One of the main purposes of bankruptcy is to provide a second chance and a fresh start to deserving people. This is generally accomplished by discharging of debts that the debtor cannot afford to pay. However, sometimes the benefit of the discharge is outweighed by other considerations. In these cases the debt may be found not dischargeable in bankruptcy.
When the debtor has committed a willful and malicious injury to another person, the Bankruptcy Code does not allow the discharge of a debt associated with the injury. These injuries are known as “intentional torts,” and include personal injury lawsuits where the debtor acted intentionally as opposed to negligently or recklessly. The 1998 U.S. Supreme Court case of Kawaahuau v. Geiger stated that for bankruptcy purposes, the term “willful” refers to the injury rather than to the act. The debtor must act with the willful intent to cause the injury, rather than willfully acting that results in an injury. If the debtor did not act willfully to cause an injury, the debt is dischargeable.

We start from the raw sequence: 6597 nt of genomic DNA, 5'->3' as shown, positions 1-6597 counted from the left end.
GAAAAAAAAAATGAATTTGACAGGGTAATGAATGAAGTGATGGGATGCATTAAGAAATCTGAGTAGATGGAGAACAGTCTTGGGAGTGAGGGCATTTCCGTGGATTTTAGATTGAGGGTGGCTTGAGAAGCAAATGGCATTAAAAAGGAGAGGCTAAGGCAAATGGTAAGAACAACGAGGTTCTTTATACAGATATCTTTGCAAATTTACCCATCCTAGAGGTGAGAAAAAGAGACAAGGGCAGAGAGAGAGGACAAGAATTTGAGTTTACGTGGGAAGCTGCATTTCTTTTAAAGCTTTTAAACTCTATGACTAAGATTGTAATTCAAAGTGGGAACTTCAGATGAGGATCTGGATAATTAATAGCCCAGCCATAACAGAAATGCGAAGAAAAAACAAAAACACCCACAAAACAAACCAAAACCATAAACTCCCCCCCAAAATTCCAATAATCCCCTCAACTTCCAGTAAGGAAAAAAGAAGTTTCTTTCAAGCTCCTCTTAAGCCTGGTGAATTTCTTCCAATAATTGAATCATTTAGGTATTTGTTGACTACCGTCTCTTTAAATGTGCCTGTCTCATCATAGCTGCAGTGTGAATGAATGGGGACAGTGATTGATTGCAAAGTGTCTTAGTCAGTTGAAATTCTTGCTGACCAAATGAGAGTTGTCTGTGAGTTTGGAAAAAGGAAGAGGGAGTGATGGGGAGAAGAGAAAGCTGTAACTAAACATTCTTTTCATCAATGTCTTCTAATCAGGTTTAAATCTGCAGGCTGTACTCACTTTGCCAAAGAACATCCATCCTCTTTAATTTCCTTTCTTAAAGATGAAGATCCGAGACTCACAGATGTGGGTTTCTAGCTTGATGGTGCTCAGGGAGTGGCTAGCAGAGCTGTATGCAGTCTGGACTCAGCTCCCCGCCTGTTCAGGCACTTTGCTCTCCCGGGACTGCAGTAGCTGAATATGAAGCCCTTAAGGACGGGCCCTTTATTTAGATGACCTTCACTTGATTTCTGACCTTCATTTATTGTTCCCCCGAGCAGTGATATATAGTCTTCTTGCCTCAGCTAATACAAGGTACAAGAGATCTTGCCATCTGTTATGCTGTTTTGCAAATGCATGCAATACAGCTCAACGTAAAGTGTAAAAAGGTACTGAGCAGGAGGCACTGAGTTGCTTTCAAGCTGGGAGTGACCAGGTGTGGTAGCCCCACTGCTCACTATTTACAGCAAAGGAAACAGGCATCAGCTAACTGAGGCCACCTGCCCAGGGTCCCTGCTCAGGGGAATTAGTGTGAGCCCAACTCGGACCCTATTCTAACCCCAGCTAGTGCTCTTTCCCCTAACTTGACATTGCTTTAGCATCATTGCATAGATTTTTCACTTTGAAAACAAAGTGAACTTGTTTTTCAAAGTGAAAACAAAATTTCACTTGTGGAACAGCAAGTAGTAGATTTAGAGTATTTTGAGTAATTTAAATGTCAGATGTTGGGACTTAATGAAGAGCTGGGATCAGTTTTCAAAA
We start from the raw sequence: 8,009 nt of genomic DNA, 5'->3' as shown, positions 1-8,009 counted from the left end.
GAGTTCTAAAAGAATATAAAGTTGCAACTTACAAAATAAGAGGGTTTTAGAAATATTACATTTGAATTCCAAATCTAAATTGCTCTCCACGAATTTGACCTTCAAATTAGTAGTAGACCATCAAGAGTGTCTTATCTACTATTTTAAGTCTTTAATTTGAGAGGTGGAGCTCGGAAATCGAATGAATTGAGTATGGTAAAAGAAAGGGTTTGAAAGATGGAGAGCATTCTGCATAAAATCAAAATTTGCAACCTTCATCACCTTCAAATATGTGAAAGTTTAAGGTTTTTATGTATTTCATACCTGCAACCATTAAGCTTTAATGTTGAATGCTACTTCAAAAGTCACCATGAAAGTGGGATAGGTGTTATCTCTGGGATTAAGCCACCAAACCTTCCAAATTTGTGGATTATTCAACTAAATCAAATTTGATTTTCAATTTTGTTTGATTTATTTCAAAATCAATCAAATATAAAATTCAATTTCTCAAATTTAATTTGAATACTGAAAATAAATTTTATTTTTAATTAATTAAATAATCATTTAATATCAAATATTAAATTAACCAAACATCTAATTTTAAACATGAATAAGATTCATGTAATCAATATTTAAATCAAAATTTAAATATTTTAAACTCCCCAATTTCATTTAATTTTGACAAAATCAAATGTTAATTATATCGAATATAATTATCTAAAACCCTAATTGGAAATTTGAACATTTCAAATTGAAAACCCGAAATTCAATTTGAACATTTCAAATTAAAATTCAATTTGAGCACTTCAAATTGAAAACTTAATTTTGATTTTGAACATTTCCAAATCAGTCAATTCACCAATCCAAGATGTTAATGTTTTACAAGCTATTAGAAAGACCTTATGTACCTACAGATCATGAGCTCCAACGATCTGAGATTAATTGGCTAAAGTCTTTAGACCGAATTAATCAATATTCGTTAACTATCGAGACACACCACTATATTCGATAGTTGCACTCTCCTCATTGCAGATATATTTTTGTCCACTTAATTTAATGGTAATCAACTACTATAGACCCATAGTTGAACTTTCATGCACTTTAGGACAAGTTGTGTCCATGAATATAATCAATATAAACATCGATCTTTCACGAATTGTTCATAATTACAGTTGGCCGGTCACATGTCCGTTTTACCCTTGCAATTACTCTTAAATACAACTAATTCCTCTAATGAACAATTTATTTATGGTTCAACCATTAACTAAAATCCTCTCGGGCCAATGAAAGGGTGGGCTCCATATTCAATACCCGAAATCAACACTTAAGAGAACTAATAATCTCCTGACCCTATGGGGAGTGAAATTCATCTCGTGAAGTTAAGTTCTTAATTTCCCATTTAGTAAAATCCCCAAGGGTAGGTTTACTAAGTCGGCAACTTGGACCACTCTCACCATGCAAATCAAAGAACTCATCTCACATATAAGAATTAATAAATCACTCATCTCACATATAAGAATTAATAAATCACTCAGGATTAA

Willful damage to property is also excepted from a Chapter 7 discharge, but is dischargeable in a Chapter 13 bankruptcy case. Certain injuries caused by operating a vehicle under the influence of alcohol are also non-dischargeable. In order for the debt to be excepted from the bankruptcy discharge, the injured party must file an “adversary proceeding” within 60 days after your first scheduled meeting of creditors under section 341. If the adversary case is not filed within that period, the debt is included in the discharge. The bankruptcy judge will conduct a hearing to determine if the injury was caused willfully.
If you have committed an intentional tort and cannot afford to pay the debt, speak with an experienced bankruptcy attorney and discuss your options. In some cases bankruptcy can discharge the debt, or can provide you time to pay the debt under court supervision over three to five years. Bankruptcy can also shield your assets and wages for a time while you repay what you can afford.
For a free consultation, contact Haines and Krieger at 702-903-1459.